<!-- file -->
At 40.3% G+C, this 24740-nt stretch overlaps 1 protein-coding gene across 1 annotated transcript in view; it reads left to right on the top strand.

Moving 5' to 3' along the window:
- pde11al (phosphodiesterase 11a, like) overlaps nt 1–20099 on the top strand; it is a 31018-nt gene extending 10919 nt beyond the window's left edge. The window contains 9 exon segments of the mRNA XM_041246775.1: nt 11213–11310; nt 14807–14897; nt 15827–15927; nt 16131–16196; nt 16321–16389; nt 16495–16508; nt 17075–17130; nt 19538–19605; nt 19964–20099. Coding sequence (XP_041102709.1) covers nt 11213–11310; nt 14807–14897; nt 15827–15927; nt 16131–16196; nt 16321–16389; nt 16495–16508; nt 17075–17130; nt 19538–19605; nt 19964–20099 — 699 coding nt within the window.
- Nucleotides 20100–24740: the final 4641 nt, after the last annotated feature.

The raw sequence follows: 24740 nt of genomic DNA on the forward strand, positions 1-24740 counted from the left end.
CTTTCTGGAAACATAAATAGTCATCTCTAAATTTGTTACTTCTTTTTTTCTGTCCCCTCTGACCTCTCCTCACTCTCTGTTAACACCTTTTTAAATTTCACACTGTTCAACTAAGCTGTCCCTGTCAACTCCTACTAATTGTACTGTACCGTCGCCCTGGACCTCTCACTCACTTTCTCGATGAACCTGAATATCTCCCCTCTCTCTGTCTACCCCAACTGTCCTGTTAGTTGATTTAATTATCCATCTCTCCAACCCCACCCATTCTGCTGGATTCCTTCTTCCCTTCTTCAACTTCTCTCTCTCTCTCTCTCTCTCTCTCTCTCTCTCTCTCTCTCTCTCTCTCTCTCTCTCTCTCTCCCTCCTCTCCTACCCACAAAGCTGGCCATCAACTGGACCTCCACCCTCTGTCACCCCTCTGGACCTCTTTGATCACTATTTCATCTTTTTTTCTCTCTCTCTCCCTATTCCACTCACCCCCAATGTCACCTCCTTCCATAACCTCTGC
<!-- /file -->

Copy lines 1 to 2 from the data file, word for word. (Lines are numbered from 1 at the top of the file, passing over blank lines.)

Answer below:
At 40.3% G+C, this 24740-nt stretch overlaps 1 protein-coding gene across 1 annotated transcript in view; it reads left to right on the top strand.

Moving 5' to 3' along the window: